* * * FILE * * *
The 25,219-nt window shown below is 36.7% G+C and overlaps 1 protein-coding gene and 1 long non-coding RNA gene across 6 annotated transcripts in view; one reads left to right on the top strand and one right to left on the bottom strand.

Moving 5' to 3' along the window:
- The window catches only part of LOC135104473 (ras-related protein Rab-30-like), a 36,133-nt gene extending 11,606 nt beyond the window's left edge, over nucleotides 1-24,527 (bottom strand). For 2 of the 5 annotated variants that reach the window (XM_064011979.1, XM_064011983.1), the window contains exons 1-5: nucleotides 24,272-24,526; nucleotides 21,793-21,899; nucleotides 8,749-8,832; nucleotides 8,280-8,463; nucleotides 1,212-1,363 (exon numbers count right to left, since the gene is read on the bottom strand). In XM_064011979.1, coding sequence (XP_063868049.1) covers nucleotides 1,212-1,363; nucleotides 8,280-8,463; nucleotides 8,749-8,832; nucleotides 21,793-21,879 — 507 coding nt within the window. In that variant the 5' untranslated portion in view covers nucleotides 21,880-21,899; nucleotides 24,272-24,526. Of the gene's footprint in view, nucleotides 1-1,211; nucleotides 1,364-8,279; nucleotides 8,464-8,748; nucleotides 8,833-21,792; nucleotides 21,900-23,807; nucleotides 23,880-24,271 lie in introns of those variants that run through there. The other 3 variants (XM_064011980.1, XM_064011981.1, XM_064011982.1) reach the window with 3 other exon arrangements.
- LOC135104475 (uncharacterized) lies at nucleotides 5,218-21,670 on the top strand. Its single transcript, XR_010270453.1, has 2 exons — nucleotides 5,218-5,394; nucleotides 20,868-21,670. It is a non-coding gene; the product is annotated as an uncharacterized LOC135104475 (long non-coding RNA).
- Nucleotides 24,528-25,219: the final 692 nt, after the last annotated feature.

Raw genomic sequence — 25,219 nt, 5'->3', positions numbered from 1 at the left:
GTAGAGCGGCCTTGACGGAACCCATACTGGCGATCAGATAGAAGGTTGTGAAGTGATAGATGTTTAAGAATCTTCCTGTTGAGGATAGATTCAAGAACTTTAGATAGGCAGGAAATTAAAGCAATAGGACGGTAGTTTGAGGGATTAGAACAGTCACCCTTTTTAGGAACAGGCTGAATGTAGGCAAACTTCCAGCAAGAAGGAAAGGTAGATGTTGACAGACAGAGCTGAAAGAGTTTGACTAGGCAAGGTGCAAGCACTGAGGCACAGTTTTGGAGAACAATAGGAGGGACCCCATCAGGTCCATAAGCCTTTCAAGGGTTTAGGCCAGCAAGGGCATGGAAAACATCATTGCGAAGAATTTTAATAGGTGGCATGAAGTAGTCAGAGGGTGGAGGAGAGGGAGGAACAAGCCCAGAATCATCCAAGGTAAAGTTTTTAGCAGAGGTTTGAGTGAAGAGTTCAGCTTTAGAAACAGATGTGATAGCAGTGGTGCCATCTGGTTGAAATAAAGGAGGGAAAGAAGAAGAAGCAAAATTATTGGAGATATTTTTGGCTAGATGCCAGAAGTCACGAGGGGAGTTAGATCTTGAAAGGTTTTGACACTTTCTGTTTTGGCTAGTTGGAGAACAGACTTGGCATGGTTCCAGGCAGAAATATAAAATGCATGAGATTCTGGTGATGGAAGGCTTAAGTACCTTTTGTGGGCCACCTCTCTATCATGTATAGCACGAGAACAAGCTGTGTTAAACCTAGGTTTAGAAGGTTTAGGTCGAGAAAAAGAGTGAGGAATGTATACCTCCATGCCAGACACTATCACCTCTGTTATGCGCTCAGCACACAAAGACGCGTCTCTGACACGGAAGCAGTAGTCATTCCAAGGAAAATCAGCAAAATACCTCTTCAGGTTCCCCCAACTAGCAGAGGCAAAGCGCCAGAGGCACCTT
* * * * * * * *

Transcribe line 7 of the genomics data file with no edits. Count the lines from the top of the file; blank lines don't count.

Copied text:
GTAGAGCGGCCTTGACGGAACCCATACTGGCGATCAGATAGAAGGTTGTGAAGTGATAGATGTTTAAGAATCTTCCTGTTGAGGATAGATTCAAGAACTTTAGATAGGCAGGAAATTAAAGCAATAGGACGGTAGTTTGAGGGATTAGAACAGTCACCCTTTTTAGGAACAGGCTGAATGTAGGCAAACTTCCAGCAAGAAGGAAAGGTAGATGTTGACAGACAGAGCTGAAAGAGTTTGACTAGGCAAGGTGCAAGCACTGAGGCACAGTTTTGGAGAACAATAGGAGGGACCCCATCAGGTCCATAAGCCTTTCAAGGGTTTAGGCCAGCAAGGGCATGGAAAACATCATTGCGAAGAATTTTAATAGGTGGCATGAAGTAGTCAGAGGGTGGAGGAGAGGGAGGAACAAGCCCAGAATCATCCAAGGTAAAGTTTTTAGCAGAGGTTTGAGTGAAGAGTTCAGCTTTAGAAACAGATGTGATAGCAGTGGTGCCATCTGGTTGAAATAAAGGAGGGAAAGAAGAAGAAGCAAAATTATTGGAGATATTTTTGGCTAGATGCCAGAAGTCACGAGGGGAGTTAGATCTTGAAAGGTTTTGACACTTTCTGTTTTGGCTAGTTGGAGAACAGACTTGGCATGGTTCCAGGCAGAAATATAAAATGCATGAGATTCTGGTGATGGAAGGCTTAAGTACCTTTTGTGGGCCACCTCTCTATCATGTATAGCACGAGAACAAGCTGTGTTAAACCTAGGTTTAGAAGGTTTAGGTCGAGAAAAAGAGTGAGGAATGTATACCTCCATGCCAGACACTATCACCTCTGTTATGCGCTCAGCACACAAAGACGCGTCTCTGACACGGAAGCAGTAGTCATTCCAAGGAAAATCAGCAAAATACCTCTTCAGGTTCCCCCAACTAGCAGAGGCAAAGCGCCAGAGGCACCTT